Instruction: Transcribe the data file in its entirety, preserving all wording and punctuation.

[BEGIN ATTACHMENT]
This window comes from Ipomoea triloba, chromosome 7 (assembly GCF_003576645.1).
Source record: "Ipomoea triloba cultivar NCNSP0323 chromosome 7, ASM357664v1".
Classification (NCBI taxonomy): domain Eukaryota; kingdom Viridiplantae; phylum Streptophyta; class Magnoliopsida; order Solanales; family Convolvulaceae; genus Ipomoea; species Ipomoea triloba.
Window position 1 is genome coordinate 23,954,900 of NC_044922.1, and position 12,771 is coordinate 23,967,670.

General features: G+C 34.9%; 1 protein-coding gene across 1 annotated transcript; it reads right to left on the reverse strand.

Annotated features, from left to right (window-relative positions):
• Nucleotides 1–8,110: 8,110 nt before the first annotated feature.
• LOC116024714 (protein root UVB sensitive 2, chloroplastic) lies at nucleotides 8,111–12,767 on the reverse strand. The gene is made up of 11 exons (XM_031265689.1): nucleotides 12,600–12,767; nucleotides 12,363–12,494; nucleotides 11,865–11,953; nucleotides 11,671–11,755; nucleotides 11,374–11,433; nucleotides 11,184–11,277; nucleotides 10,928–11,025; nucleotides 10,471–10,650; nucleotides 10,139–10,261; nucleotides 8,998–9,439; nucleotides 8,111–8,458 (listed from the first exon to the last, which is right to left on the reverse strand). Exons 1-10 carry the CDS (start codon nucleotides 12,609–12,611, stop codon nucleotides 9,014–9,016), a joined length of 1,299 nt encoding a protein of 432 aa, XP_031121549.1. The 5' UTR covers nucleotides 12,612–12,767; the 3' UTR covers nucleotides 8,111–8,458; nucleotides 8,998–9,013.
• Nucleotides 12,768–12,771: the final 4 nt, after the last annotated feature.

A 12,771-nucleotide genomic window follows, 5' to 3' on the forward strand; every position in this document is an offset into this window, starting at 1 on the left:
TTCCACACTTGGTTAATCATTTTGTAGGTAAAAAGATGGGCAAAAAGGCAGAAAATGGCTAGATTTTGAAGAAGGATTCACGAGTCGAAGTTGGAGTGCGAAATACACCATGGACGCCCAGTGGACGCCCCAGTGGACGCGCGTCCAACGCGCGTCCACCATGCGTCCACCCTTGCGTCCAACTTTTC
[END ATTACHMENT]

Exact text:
This window comes from Ipomoea triloba, chromosome 7 (assembly GCF_003576645.1).
Source record: "Ipomoea triloba cultivar NCNSP0323 chromosome 7, ASM357664v1".
Classification (NCBI taxonomy): domain Eukaryota; kingdom Viridiplantae; phylum Streptophyta; class Magnoliopsida; order Solanales; family Convolvulaceae; genus Ipomoea; species Ipomoea triloba.
Window position 1 is genome coordinate 23,954,900 of NC_044922.1, and position 12,771 is coordinate 23,967,670.

General features: G+C 34.9%; 1 protein-coding gene across 1 annotated transcript; it reads right to left on the reverse strand.

Annotated features, from left to right (window-relative positions):
• Nucleotides 1–8,110: 8,110 nt before the first annotated feature.
• LOC116024714 (protein root UVB sensitive 2, chloroplastic) lies at nucleotides 8,111–12,767 on the reverse strand. The gene is made up of 11 exons (XM_031265689.1): nucleotides 12,600–12,767; nucleotides 12,363–12,494; nucleotides 11,865–11,953; nucleotides 11,671–11,755; nucleotides 11,374–11,433; nucleotides 11,184–11,277; nucleotides 10,928–11,025; nucleotides 10,471–10,650; nucleotides 10,139–10,261; nucleotides 8,998–9,439; nucleotides 8,111–8,458 (listed from the first exon to the last, which is right to left on the reverse strand). Exons 1-10 carry the CDS (start codon nucleotides 12,609–12,611, stop codon nucleotides 9,014–9,016), a joined length of 1,299 nt encoding a protein of 432 aa, XP_031121549.1. The 5' UTR covers nucleotides 12,612–12,767; the 3' UTR covers nucleotides 8,111–8,458; nucleotides 8,998–9,013.
• Nucleotides 12,768–12,771: the final 4 nt, after the last annotated feature.

A 12,771-nucleotide genomic window follows, 5' to 3' on the forward strand; every position in this document is an offset into this window, starting at 1 on the left:
TTCCACACTTGGTTAATCATTTTGTAGGTAAAAAGATGGGCAAAAAGGCAGAAAATGGCTAGATTTTGAAGAAGGATTCACGAGTCGAAGTTGGAGTGCGAAATACACCATGGACGCCCAGTGGACGCCCCAGTGGACGCGCGTCCAACGCGCGTCCACCATGCGTCCACCCTTGCGTCCAACTTTTC